During the third year of his PhD, the candidate has developed a method to apply deghosting in the compressed domain. He has further proposed in his thesis a new processing flow based on the three methods developed in his PhD studies to compress seismic data, and apply typical preprocessing steps in the compress domain. The proposed workflow lower the disk and data transfer requirements, and save human effort and time over the conventional workflow.

It is recognized in the industry that conventional seismic processing is not optimal regarding the amount of stored data and compute necessary to perform the different processing step of the conventional seismic processing sequence. The candidate has researched on a new mathematical domain that would store more efficiently the relevant information from the seismic data and enable carrying out the seismic processing steps easily in this domain. He has identified a mathematical domain where the seismic data are sparsely represented, therefore saving storage, and described with kinematic parameters, hence enabling some processing operators to be applied in that domain. The candidate has identified and proposed specific operators to perform two preprocessing steps of the seismic processing sequence, namely, wavefield separation and deghosting. In the current state, the prototype developed in this thesis can be used as an alternative to the conventional process to carry out preprocessing of the seismic data, and potentially save cost related to data storage and transfer. If continued further, this research can be the start of a complete new and innovative way of processing seismic data.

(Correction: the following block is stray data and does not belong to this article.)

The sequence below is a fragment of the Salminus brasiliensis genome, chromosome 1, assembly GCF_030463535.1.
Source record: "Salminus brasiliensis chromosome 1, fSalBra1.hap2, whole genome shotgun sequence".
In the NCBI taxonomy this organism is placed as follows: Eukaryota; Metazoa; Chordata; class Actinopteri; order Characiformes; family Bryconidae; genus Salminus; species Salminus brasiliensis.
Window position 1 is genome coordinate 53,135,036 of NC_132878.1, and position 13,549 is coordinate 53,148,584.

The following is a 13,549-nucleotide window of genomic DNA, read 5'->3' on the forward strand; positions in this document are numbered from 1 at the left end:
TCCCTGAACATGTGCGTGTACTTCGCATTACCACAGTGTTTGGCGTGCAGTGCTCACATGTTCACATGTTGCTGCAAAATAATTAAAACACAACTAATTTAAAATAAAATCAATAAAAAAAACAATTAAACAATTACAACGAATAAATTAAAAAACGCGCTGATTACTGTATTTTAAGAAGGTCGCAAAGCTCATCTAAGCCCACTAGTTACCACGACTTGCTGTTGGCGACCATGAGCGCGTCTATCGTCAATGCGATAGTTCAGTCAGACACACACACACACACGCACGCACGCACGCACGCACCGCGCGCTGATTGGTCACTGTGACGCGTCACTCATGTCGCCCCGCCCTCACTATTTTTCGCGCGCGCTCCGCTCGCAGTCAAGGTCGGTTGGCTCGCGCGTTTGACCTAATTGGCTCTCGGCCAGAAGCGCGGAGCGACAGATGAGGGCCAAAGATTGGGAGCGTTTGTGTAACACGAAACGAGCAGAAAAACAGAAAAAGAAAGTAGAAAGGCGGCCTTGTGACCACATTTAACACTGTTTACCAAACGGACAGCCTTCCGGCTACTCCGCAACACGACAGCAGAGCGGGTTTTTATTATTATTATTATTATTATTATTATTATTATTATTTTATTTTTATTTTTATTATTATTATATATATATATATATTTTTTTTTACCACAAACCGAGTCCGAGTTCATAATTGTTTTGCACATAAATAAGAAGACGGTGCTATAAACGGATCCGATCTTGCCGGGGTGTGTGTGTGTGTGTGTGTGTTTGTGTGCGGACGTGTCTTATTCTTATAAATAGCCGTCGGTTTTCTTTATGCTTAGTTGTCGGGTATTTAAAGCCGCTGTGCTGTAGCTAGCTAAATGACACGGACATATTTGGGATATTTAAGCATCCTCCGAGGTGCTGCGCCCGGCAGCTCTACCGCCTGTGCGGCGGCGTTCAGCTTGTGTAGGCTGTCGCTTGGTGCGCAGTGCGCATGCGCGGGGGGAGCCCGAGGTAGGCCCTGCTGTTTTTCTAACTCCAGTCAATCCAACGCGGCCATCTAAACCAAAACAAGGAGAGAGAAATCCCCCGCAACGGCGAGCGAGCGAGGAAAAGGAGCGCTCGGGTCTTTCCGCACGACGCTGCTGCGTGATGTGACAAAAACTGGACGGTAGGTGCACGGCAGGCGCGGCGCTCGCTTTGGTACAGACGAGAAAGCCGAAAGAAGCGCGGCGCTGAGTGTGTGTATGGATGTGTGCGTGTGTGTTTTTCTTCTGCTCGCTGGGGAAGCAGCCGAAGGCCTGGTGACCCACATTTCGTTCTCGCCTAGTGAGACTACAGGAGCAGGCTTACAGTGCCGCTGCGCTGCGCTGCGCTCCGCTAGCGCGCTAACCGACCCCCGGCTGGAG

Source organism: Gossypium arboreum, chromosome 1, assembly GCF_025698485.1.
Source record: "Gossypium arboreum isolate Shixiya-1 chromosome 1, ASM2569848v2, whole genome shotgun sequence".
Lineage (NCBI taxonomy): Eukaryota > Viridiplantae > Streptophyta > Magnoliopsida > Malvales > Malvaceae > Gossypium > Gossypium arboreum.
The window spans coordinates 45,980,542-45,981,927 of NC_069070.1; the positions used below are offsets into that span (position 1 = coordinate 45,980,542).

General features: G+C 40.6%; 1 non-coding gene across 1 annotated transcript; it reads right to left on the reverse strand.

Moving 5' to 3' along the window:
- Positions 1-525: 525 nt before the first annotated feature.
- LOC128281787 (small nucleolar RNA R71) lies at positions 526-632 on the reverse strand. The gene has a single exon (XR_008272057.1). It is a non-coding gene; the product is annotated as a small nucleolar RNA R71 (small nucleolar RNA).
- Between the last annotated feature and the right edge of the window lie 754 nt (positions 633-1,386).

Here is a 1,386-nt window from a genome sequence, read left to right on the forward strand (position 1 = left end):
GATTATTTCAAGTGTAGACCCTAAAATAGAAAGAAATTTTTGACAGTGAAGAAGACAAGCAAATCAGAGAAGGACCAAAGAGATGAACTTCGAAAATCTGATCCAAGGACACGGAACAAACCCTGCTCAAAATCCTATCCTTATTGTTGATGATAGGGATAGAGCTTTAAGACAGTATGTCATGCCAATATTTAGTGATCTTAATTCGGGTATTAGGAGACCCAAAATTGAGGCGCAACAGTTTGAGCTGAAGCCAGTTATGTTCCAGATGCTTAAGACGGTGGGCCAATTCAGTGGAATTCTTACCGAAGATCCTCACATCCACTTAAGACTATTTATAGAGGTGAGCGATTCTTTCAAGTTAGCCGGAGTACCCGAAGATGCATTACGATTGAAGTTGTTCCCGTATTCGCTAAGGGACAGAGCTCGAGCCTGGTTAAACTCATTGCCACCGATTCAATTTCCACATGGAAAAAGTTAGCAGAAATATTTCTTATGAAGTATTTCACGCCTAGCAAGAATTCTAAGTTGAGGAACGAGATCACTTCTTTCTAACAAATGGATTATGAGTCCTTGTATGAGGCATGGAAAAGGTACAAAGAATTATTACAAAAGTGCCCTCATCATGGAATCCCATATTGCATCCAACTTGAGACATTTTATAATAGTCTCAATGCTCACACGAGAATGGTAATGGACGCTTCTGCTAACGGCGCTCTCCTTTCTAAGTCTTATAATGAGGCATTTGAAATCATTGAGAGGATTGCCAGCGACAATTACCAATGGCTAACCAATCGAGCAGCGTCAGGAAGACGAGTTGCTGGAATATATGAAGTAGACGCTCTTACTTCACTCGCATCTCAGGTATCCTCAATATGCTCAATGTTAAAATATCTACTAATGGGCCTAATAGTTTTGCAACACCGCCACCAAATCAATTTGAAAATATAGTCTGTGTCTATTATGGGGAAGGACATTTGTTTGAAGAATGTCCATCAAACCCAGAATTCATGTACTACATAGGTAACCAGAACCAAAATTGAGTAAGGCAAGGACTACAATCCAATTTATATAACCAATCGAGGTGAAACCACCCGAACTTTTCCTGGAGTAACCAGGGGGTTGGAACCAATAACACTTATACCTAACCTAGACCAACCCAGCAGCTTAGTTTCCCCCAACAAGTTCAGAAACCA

Marine seismic surveying aims to acquire adequately sampled data according to Shannon's sampling condition both, in time and space. This aim is due to common requirements of conventionally used processing and imaging tools. Although the spatial sampling condition is not always achieved, this leads, nevertheless, for larger surveys to challenges of data handling, storage, processing and imaging.
Based on characteristic wavefield information, such data is highly redundant and in a previous industrial PhD project, we have exploited this fact to reconstruct missing data in the crossline direction using constrained dictionary learning. In this project, we will derive and develop a new method of dictionary learning, constrained by Hamilton's characteristic function, with the objectives to 1) extract the kinematic wavefield parameters of seismic data and 2) represent the data in a sparse domain by preserving the inherent wavefield information. In the most general form Hamilton's characteristic function for reflection seismic data is defined by two slowness vectors and three traveltime curvature matrices, a total of 14 kinematic wavefield parameters, associated to one reference position (central ray position). Starting from the new dictionary learning we develop a method for data compression in order to facilitate seismic data storage, and finally by fully exploiting the inherent wavefield information, we build new processing and imaging methods which are specially tailored to run directly in the compressed parameter domain.